Abstract: Metal oxides possess exceptional potential as base materials in emerging technologies. In recent times, significant amount of research works is carried out on these materials to assess new areas of applications, including optical, electronic, optoelectronic and biological domains. In such applications, the response and performance of the devices depend crucially, among other factors, on the size, shape and surface of the active oxide materials. For instance, the electronic and optical properties of oxides depend strongly on the spatial dimensions and composition  . The large number of atoms on the surface, and the effective van der Waals, Coulombic and interatomic coupling significantly modify the physical and chemical properties of the low dimensional oxide materials vis-a-vis its bulk counterparts. As a result, low dimensional oxide materials, such as nanoparticles, nanospheres, nanorods, nanowires, nanoribbon/nanobelts, nanotubes, nanodisks, nanosheets evoke vast and diverse interests. Thermal and physical deposition, hydro/solvothermal process, spray-pyrolysis, assisted self-assembly, oil-in-water microemulsion and template-assisted synthesis are regularly employed to synthesis one-, two- and three-dimensional nanostructures, which have become the focus of intensive research in mesoscopic physics and nanoscale devices. It not only provides good scopes to study the optical, electrical and thermal properties in quantum-confinement, but also offers important insights for understanding the functional units in fabricating electronic, optoelectronic, and magnetic devices of nanoscale dimension. Tin oxide (SnO 2 ) is one such very important n-type oxide and wide band gap (3.6 eV) semiconductor. Its good quality electrical, optical, and electrochemical properties are exploited in solar cells, as catalytic support materials, as solid-state chemical sensors and as high-capacity lithium-storage. Previously, Chopra et al.  reviewed different aspects of transparent conducting SnO 2 thin films. Wang et al.  discussed device applications of nanowires and nanobelts of semiconductor oxides, including SnO 2 . Batzill et al.  discussed about the surface of single crystalline bulk SnO 2 . However, it is understood that neither there is any comprehensive review on various crystallographic phases, polymorphs, bulk modulus, lattice parameters and electronic states of SnO 2 , nor there is any updated compilation on the recent progress and scope on SnO 2 nanostructures. Therefore, the proposed review covers the past and recent progress on the said topics and is summarized in the following manner. The available theoretical and experimental works on crystal structures, bulk modulus, lattice parameters are reviewed in details. The electronic states and the band structures of these phases are discussed next. Active crystal surfaces of SnO 2 play vital roles in its many interesting properties, including sensing and catalytic applications. So, a short review is written on its different surfaces, its electronic structures and density of states. The discussion on the importance of morphological variations on the properties of SnO 2 is followed by a review on different methods for obtaining such structures. A detail survey on the existing literature on techniques and mechanisms for the growth of nanostructures are included. SnO 2 is efficiently employed in gas sensing applications. A review on such applications is compiled based on the role of morphology and performance. The future course of SnO 2 as an important material in the contemporary research is also discussed.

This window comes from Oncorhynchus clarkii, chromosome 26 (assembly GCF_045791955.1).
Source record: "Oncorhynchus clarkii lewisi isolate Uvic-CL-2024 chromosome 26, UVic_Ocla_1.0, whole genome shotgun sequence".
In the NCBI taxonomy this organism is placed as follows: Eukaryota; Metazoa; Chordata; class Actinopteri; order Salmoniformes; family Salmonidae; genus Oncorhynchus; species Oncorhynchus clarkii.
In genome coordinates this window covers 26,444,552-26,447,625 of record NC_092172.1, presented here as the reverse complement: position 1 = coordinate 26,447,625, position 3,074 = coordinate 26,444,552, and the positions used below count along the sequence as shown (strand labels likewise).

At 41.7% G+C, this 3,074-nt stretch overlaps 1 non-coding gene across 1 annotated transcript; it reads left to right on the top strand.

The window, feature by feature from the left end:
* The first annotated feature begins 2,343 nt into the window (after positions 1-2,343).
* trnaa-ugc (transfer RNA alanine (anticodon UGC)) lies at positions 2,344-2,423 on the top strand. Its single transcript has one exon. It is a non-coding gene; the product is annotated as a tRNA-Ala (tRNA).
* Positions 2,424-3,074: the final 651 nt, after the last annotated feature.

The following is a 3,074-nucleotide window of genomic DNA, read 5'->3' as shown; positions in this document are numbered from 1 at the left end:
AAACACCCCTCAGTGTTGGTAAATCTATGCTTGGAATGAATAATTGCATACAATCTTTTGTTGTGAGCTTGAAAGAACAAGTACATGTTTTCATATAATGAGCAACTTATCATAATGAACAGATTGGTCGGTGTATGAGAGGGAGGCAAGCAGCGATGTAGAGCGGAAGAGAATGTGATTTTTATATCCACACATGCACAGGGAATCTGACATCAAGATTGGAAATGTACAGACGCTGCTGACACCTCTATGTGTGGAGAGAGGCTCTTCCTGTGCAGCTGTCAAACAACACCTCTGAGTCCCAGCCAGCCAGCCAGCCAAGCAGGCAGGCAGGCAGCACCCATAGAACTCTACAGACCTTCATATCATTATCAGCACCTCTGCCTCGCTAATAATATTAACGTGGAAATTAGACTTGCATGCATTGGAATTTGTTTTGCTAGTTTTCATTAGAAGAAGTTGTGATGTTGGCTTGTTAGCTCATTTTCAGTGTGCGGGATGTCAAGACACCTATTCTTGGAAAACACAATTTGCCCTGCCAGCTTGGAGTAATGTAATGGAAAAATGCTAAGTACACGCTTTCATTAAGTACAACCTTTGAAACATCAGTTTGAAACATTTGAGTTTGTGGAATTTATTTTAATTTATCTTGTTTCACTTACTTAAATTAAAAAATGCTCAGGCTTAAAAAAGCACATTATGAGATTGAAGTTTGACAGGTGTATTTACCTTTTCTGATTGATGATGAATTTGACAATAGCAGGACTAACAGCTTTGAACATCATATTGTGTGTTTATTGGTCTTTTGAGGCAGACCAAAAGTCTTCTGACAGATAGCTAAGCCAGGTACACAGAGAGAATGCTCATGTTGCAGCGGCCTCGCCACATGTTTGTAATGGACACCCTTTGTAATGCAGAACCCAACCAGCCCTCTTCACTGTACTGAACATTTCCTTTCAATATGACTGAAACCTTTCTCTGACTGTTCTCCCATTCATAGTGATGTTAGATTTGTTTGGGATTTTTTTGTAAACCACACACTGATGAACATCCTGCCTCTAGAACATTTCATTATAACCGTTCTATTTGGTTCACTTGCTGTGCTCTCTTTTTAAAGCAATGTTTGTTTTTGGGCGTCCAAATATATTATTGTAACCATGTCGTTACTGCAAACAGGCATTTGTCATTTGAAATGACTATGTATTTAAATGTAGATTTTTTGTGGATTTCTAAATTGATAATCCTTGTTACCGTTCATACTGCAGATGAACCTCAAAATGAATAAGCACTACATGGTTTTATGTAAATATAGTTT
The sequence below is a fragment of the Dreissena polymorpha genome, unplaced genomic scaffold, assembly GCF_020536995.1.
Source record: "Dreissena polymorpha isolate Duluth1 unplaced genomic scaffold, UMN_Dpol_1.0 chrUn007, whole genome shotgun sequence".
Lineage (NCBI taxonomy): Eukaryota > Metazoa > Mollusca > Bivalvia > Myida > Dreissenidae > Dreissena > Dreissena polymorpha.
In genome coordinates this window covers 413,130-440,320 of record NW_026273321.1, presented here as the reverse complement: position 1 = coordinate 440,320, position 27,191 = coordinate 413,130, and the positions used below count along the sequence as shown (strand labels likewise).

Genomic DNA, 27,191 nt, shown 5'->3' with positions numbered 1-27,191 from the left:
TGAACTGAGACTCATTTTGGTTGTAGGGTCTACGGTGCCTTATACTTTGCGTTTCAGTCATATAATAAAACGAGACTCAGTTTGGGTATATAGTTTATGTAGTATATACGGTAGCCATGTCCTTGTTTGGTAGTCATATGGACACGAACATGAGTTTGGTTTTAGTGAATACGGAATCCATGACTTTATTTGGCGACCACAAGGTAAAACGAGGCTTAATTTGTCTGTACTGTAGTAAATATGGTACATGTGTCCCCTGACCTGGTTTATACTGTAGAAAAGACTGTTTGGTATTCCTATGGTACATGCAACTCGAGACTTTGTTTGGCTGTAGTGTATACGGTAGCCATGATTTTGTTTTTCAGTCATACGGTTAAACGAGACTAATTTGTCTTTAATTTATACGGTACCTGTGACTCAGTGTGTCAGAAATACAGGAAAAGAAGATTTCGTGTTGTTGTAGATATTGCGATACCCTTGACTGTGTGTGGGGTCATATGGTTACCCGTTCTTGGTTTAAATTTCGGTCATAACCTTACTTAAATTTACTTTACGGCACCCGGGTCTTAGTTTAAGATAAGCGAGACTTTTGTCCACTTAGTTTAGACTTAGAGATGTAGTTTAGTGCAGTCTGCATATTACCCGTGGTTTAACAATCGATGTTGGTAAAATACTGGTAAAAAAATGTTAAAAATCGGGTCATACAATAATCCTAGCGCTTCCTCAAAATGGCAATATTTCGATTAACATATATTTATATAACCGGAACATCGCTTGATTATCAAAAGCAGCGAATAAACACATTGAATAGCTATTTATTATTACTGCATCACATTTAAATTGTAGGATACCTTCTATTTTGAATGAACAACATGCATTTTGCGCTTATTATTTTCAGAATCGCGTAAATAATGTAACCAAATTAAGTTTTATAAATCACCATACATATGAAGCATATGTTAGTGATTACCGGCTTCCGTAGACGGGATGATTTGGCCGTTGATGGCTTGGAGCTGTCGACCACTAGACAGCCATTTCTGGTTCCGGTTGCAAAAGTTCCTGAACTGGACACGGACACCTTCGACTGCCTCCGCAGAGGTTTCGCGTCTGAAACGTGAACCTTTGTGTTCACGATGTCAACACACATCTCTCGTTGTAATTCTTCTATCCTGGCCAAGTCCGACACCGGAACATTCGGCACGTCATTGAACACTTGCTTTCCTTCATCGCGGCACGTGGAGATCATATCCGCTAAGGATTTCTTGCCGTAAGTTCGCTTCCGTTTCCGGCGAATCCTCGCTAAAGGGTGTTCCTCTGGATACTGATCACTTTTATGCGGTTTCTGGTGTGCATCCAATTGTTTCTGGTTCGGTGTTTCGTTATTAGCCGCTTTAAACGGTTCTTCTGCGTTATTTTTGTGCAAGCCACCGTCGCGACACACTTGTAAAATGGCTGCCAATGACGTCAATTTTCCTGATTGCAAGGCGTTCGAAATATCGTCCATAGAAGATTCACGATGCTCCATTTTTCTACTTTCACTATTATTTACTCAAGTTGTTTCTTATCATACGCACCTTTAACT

TL;DR: This review focuses on the advances of IRT as a non-contact and non-invasive condition monitoring tool for machineries, equipment and processes.
Abstract: Temperature is one of the most common indicators of the structural health of equipment and components. Faulty machineries, corroded electrical connections, damaged material components, etc., can cause abnormal temperature distribution. By now, infrared thermography (IRT) has become a matured and widely accepted condition monitoring tool where the temperature is measured in real time in a non-contact manner. IRT enables early detection of equipment flaws and faulty industrial processes under operating condition thereby, reducing system down time, catastrophic breakdown and maintenance cost. Last three decades witnessed a steady growth in the use of IRT as a condition monitoring technique in civil structures, electrical installations, machineries and equipment, material deformation under various loading conditions, corrosion damages and welding processes. IRT has also found its application in nuclear, aerospace, food, paper, wood and plastic industries. With the advent of newer generations of infrared camera, IRT is becoming a more accurate, reliable and cost effective technique. This review focuses on the advances of IRT as a non-contact and non-invasive condition monitoring tool for machineries, equipment and processes. Various conditions monitoring applications are discussed in details, along with some basics of IRT, experimental procedures and data analysis techniques. Sufficient background information is also provided for the beginners and non-experts for easy understanding of the subject.
TL;DR: In this article, Zirconate and titanate pyrochlores were subjected to 1 MeV of Kr+ irradiation and showed a systematic change in the susceptibility to radiation-induced amorphization with increasing Zr content.
Abstract: Zirconate and titanate pyrochlores were subjected to 1 MeV of Kr+ irradiation. Pyrochlores in the Gd2(ZrxTi1-x)2O7 system (x = 0, 0.25, 0.5, 0.75, 1) showed a systematic change in the susceptibility to radiation-induced amorphization with increasing Zr content. Gd2Ti2O7 amorphized at relatively low dose (0.2 displacement per atom at room temperature), and the critical temperature for amorphization was 1100 K. With increasing zirconium content, the pyrochlores became increasingly radiation resistant, as demonstrated by the increasing dose and decreasing critical temperature for amorphization. Pyrochlores highly-enriched in Zr (Gd2Zr2O7, Gd2Zr1.8Mg0.2O6.8, Gd1.9Sr0.1Zr1.9Mg0.1O6.85, and Gd1.9Sr0.1Zr1.8Mg0.2O6.75) could not be amorphized, even at temperature as low as 25 K.
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|Sanford A. Asher||80||333||21523|
|Jyeshtharaj B. Joshi||65||577||17852|
|A. K. Sood||59||445||21236|
|Anantha Iyengar Gopalan||50||288||8570|